Came a Spider
(2001) - Paramount
by Graham Greenlee of The Digital Bits
Disc Ratings (Video/Audio/Extras):
Specs and Features
103 mins, R, letterboxed widescreen (2.35:1), 16x9 enhanced,
single-sided, RSDL dual layered (layer switch at 1:01:34), Amaray
keep case packaging, behind-the-scenes featurette, theatrical
trailer, film-themed menu screens, scene access (12 chapters),
languages: English (DD 5.1 & 2.0) and French (DD 2.0) subtitles:
English, Closed Captioned
living proof, that a mind... a mind is a terrible thing."
I would be hard pressed to explain myself if I said
Along Came a Spider is a
return to form for Morgan Freeman, simply because Freeman is never
out of form. Becoming a household name for his Oscar-nominated work
in The Shawshank Redemption,
Freeman has been the glue in half-a-dozen otherwise unworthy films.
In Along Came a Spider, Alex
Cross (Freeman) is a damaged detective for the Washington D.C.
police department. His partner was killed in a sting a few months
ago and he's been grieving ever since. Suddenly, Alex is thrown back
into service when a kidnapper uses him as a means to communicate
with the police and the kidnapped child's family. The family, whose
patriarch is a senator, can't understand why the kidnapper's chosen
Cross, and Cross can only think that it's because he's a famous
pathologist - his involvement can only bring fame to the case and to
But not everything in this case, which seems eerily similar to the
Lindbergh kidnapping, is as it seems. If the kidnapper wants fame,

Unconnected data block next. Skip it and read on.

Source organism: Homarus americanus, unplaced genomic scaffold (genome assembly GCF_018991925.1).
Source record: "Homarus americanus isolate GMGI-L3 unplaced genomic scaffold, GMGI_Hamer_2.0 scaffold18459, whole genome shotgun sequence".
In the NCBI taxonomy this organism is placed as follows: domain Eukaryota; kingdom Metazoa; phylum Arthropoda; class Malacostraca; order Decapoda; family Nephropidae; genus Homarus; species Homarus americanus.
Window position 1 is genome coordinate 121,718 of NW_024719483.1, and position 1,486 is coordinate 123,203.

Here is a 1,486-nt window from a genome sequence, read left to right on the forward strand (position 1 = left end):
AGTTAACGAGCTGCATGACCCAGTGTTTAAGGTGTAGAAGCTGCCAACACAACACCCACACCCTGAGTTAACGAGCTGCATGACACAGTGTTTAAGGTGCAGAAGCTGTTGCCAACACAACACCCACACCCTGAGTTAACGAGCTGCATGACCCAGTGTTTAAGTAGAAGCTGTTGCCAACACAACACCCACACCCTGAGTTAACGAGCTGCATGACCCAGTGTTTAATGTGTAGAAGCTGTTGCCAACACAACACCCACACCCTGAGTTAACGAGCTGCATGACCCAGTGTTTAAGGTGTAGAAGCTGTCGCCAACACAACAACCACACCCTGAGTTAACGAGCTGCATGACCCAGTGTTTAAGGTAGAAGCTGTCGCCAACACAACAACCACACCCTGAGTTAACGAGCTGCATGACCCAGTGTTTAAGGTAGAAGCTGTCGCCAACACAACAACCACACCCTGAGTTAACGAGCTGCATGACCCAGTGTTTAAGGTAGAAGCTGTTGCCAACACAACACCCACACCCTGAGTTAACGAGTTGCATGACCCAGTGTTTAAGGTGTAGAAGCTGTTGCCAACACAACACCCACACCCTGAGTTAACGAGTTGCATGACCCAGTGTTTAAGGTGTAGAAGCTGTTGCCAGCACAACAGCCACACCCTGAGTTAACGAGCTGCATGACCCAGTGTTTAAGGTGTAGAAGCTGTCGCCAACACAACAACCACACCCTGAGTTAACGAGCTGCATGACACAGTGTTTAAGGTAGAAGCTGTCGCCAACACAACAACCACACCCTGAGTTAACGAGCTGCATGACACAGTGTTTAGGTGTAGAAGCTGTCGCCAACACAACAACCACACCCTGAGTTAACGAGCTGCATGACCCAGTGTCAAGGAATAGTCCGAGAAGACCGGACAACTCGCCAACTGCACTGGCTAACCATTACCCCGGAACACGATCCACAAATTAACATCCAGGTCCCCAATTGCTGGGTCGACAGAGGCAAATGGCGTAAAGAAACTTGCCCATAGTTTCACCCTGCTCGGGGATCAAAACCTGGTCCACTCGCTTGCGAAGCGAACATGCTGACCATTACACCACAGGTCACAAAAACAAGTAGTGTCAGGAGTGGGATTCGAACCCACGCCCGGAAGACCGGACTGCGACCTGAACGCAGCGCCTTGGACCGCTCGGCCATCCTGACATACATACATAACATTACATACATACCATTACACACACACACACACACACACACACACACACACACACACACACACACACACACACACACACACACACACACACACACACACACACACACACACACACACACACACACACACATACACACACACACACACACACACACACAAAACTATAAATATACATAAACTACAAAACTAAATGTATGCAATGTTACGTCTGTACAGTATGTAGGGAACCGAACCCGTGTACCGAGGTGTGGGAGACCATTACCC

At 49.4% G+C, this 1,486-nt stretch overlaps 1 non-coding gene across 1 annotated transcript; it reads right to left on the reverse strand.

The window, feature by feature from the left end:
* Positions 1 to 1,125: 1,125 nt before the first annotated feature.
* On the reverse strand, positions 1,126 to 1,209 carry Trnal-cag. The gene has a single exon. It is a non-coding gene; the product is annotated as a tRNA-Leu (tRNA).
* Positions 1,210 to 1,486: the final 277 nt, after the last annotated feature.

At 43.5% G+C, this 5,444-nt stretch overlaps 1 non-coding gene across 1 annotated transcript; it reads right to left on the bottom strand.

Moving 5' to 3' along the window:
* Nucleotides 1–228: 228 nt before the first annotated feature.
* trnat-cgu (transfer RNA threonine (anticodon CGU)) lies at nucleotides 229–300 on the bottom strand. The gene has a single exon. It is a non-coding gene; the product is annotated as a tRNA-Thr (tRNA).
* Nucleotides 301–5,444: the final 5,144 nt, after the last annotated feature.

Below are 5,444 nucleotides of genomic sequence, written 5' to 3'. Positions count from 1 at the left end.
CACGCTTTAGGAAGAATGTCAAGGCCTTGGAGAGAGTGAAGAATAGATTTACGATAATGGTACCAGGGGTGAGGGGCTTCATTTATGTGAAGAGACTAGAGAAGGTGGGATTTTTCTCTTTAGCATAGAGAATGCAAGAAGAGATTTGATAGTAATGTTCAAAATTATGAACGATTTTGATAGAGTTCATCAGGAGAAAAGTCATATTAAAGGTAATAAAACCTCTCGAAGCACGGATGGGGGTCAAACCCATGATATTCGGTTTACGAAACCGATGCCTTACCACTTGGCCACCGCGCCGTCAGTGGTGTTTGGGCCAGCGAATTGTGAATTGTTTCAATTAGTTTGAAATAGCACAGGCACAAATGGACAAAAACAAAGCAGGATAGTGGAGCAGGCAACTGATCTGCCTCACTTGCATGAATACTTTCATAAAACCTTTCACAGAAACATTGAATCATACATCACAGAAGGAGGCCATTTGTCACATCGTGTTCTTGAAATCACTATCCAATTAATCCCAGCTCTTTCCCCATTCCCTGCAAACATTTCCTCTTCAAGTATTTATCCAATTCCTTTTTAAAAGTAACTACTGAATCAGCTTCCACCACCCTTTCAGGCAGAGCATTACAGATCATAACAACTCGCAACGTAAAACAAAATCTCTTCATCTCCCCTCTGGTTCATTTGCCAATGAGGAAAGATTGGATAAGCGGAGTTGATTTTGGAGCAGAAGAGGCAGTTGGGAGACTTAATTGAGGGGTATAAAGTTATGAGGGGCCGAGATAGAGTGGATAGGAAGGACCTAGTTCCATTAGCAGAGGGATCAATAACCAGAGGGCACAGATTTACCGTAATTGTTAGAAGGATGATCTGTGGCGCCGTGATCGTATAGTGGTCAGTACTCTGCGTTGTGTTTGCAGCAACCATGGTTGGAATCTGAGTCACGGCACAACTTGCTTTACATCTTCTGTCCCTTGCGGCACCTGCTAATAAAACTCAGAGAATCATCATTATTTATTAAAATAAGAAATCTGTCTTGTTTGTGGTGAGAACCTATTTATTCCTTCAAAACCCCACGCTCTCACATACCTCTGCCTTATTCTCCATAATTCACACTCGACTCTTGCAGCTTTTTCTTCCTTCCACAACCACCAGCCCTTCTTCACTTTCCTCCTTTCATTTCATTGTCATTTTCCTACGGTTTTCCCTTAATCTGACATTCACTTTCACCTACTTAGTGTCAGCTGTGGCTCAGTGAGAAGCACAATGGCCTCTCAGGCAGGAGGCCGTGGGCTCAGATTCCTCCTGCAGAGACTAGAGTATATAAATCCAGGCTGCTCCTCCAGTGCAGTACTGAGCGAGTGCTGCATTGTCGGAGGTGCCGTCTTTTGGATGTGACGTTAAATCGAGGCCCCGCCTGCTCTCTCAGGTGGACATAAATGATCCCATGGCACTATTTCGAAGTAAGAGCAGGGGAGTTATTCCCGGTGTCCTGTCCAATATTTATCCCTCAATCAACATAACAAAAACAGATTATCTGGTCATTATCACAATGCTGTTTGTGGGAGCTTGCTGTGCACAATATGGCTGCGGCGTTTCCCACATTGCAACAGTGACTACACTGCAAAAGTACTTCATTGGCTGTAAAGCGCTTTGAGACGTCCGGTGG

why take a backwater Senator's daughter? If he hasn't demanded
money, why does he suddenly want 12 million dollars in diamonds?
Naturally, as Cross continues the investigation, he finds that the
real plot behind the kidnapping is bigger than he could have
From Chain Reaction to
Hard Rain to
Nurse Betty to
Kiss the Girls (which made
Ashley Judd a household name), Freeman has always been the calming
force that quietly added character to each film. While some of those
films are less than memorable, Freeman's presence has always been
welcome, and Along Came a Spider
capitalizes on Freeman's abilities as a "star" more than
as an actor. He helps to make this film much more than your average
"huntin' for a kidnapper" flick. It also doesn't hurt that
the script makes some wildly ambitious plot twists that call in some
question of credibility, but somehow work if you allow yourself to
be taken for the ride.
Still, Along Came a Spider
can't escape the trappings of the genre. Flashbacks become important
plot points and you can sense that the twist is coming even if you
aren't sure what it is (and you're usually sure). You can't say that
Along Came a Spider isn't a
well-structured film. It's just that it uses the structure of dozens
of films before it, and doesn't exactly add anything new to the
formula. But, then again, there is Morgan Freeman.
Paramount has done yet another good job with the transfer on this
DVD. Video-wise, the transfer is crisp, devoid of grain and
artifacting. Flesh tones appear to be accurately presented, and I
noticed no color bleeding anywhere in the picture. There is a bit of
noticeable edge enhancement, which keeps the transfer from being
reference quality, but it's pretty close.
On the audio-side, this track is heaven. The numerous action scenes
make great use of the surround channels, and the dialogue is always
intelligible. The bass is also used well throughout the film. To my
surprise, Jerry Goldsmith's score also uses the surrounds - the
electronic instruments float from front to rear and back again to
great eerie effect throughout the film.
The extras are a bit thin. There's a 14-minute long promotional
featurette (that's not THAT great) and the theatrical trailer.
Along Came a Spider is far
from a perfect crime movie, but is certainly solid entertainment.
And with a great transfer and audio that'll make your home theater
shine, it's definitely worth a spin.